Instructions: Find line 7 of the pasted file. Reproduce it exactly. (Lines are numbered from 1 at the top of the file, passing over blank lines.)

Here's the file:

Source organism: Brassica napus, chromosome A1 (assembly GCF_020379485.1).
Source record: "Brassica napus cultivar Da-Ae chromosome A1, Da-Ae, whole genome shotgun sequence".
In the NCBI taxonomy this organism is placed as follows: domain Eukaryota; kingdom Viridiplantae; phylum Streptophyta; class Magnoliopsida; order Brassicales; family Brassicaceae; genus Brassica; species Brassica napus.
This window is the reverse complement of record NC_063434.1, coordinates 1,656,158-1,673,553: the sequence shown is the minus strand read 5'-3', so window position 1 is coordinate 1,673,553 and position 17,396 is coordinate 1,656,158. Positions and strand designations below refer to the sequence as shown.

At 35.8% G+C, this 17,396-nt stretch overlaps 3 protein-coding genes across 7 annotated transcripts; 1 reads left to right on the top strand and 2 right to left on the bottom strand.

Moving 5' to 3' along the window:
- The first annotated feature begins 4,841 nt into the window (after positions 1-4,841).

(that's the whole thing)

- The first annotated feature begins 4,841 nt into the window (after positions 1-4,841).